Bono: Apple Is 'F*****g Annoyingly Quiet' About Fact It's Raised $75 Million To Fight AIDS

Irish singer and frontman of U2, Bono addresses delegates at the Dublin Convention Centre in Dublin, Ireland, on March 7, 201
Irish singer and frontman of U2, Bono addresses delegates at the Dublin Convention Centre in Dublin, Ireland, on March 7, 2014 during The European Peoples Party (EPP) conference. The European Peoples Party (EPP) conference will conclude with a vote by over 800 Congress delegates to elect the EPP candidate for President of the European Commission to succeed Jose Manuel Barroso as President of the European Commission. AFP PHOTO / PETER MUHLY (Photo credit should read PETER MUHLY/AFP/Getty Images)

Bono has a playfully antagonistic relationship with his friends at Apple.

The tech giant has raised an incredible amount for AIDS research, but, if you ask the U2 frontman, not enough people know about the success. Jony Ive, Apple's senior vice president of design, who is friends with Bono, apparently needs to speak up on the matter.

"One of the reasons it's such a credit to have Jony Ive on the stage is because Apple is so f*****g annoyingly quiet about the fact they've raised $75 million," the singer said at the Cannes Lions International Festival of Creativity in France earlier this week, according to Adweek. Bono noted lightheartedly that while Apple has been a champion in the fight against AIDS, Steve Jobs refused to put the singer's signature (Red) campaign branding in any Apple stores. "This is the Apple way. They're like a religious cult."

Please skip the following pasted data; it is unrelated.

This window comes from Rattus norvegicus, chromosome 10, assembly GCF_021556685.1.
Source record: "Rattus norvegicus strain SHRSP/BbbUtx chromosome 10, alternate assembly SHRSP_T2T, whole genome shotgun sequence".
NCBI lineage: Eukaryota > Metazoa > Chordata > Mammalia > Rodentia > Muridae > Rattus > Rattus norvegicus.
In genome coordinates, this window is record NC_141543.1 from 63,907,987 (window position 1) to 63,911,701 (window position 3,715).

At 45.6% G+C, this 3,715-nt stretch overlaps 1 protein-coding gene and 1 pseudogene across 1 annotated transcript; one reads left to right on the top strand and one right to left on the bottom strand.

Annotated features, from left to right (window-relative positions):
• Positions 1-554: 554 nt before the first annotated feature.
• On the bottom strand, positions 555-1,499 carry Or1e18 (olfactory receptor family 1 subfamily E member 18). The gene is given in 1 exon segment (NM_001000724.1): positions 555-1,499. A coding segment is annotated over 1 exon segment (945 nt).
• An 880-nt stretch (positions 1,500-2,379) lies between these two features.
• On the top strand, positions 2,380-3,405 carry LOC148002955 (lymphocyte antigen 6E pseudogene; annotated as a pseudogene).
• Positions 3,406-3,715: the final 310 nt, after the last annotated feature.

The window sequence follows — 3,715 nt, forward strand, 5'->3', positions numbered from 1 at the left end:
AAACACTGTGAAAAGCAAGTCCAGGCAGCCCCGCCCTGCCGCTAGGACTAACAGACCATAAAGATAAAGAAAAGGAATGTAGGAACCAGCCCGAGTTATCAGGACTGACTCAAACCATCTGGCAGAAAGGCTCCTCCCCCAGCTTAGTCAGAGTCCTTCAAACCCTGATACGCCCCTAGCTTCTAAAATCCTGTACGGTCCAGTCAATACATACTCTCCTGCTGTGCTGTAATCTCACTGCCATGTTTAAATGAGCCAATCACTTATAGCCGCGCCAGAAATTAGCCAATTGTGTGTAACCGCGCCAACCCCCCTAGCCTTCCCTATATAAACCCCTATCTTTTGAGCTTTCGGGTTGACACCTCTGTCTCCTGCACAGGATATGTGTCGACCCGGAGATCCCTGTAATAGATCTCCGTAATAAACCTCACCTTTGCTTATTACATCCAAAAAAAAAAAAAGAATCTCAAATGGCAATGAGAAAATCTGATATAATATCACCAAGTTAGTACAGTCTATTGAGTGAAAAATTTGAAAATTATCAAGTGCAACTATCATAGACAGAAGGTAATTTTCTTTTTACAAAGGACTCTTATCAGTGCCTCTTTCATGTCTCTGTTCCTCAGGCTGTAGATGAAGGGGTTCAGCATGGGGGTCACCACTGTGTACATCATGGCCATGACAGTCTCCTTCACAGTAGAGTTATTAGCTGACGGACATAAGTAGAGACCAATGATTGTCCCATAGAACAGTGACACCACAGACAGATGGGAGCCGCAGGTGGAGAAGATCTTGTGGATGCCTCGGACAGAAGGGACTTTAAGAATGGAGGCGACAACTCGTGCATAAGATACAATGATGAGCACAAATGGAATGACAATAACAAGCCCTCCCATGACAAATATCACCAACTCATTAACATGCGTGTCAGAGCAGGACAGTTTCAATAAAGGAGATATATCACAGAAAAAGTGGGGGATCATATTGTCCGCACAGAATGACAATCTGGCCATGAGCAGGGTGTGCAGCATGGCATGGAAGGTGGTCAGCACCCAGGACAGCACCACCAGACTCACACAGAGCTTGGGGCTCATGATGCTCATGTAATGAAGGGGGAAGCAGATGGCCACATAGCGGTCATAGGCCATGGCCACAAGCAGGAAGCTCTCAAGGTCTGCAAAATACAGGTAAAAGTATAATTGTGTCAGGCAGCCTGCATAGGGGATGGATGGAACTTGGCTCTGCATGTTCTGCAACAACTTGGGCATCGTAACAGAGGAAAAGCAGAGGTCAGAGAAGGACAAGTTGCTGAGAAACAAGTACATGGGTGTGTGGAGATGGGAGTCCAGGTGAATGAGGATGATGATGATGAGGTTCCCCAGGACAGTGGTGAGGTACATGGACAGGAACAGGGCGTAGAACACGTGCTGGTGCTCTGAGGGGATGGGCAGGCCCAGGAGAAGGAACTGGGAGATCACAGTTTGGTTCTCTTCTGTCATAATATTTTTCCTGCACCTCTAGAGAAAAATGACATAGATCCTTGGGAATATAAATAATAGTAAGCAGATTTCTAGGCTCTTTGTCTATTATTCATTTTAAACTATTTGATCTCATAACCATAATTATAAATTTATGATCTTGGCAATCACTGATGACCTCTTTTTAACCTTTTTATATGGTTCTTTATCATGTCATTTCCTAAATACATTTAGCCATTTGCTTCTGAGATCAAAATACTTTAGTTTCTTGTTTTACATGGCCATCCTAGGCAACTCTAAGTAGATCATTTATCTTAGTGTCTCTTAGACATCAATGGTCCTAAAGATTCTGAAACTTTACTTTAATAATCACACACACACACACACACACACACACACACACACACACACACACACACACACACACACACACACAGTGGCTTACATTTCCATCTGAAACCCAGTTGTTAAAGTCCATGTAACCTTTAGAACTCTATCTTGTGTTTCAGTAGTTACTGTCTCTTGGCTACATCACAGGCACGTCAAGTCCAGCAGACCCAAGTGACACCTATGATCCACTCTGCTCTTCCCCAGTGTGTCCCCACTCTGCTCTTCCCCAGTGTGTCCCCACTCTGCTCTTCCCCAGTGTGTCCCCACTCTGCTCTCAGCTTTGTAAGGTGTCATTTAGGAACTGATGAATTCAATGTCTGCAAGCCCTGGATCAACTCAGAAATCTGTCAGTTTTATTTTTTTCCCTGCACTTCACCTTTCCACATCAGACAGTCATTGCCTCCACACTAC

Bono used the global advertising event as a platform to engage marketers on (Red) and how they can integrate the cause into their business strategies. The (Red) campaign's Global Fund has raised about $250 million in disbursing resources to prevent and treat HIV and AIDS, tuberculosis and malaria in underserved regions of the world.

A vital part of the (Red) mission is to eradicate the transmission of HIV from mother to baby by 2015. While that goal may seem unattainable, significant strides have been made in areas of the world with disproportionate levels of HIV infection. When expecting mothers adhere to medical interventions to prevent transmission, the rate of conveyance can drop to just 5 percent, according to the World Health Organization.

Bono also accepted the Cannes LionHeart award at the event, which recognizes a person or organization that "has made a significant and positive difference to people or the planet," according to USA Today. But he wasn't there solely to praise Apple and receive a round of applause. He was looking for business partners, too.

"The people in this room could really figure this sh*t out," an unfiltered Bono told the crowd of marketers, Adweek reported.

The rock star encouraged brands to include the (Red) logo on upcoming products, and began taking ideas to further AIDS awareness from audience members. And the crowd of creative attendees didn't hold back -- one person suggested marathon runners around the world stop right before crossing the finish line "to call attention for governments and not finish their marathons until we raise the money we need."

The musician was well-aware of the goldmine of innovative thinkers before him.

"This is the most important room for (Red) to ever be in," Bono told the room, according to USA Today.

If you'd like to join the fight against AIDS, visit (Red)'s website.



Bono looking smug